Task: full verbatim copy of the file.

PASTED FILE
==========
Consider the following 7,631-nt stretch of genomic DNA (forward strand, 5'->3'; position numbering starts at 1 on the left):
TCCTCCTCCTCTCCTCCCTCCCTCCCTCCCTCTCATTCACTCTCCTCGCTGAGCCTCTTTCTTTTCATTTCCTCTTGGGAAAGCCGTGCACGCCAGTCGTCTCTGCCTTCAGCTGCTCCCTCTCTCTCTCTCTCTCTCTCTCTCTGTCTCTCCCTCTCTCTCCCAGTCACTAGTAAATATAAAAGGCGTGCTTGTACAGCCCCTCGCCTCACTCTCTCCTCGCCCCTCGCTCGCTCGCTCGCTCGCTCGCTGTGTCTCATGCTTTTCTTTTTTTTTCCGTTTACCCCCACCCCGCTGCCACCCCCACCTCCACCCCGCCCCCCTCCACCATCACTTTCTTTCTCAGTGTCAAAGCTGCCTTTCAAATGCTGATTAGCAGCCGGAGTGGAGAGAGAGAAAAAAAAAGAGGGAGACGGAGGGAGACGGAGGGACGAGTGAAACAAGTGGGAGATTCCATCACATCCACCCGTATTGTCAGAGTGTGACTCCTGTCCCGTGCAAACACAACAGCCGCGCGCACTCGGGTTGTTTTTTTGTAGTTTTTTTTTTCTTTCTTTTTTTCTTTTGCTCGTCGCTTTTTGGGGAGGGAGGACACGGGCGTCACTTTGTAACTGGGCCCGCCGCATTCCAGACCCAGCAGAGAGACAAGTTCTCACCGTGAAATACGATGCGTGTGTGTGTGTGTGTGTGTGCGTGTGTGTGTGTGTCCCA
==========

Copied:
Consider the following 7,631-nt stretch of genomic DNA (forward strand, 5'->3'; position numbering starts at 1 on the left):
TCCTCCTCCTCTCCTCCCTCCCTCCCTCCCTCTCATTCACTCTCCTCGCTGAGCCTCTTTCTTTTCATTTCCTCTTGGGAAAGCCGTGCACGCCAGTCGTCTCTGCCTTCAGCTGCTCCCTCTCTCTCTCTCTCTCTCTCTCTCTGTCTCTCCCTCTCTCTCCCAGTCACTAGTAAATATAAAAGGCGTGCTTGTACAGCCCCTCGCCTCACTCTCTCCTCGCCCCTCGCTCGCTCGCTCGCTCGCTCGCTGTGTCTCATGCTTTTCTTTTTTTTTCCGTTTACCCCCACCCCGCTGCCACCCCCACCTCCACCCCGCCCCCCTCCACCATCACTTTCTTTCTCAGTGTCAAAGCTGCCTTTCAAATGCTGATTAGCAGCCGGAGTGGAGAGAGAGAAAAAAAAAGAGGGAGACGGAGGGAGACGGAGGGACGAGTGAAACAAGTGGGAGATTCCATCACATCCACCCGTATTGTCAGAGTGTGACTCCTGTCCCGTGCAAACACAACAGCCGCGCGCACTCGGGTTGTTTTTTTGTAGTTTTTTTTTTCTTTCTTTTTTTCTTTTGCTCGTCGCTTTTTGGGGAGGGAGGACACGGGCGTCACTTTGTAACTGGGCCCGCCGCATTCCAGACCCAGCAGAGAGACAAGTTCTCACCGTGAAATACGATGCGTGTGTGTGTGTGTGTGTGTGCGTGTGTGTGTGTGTCCCA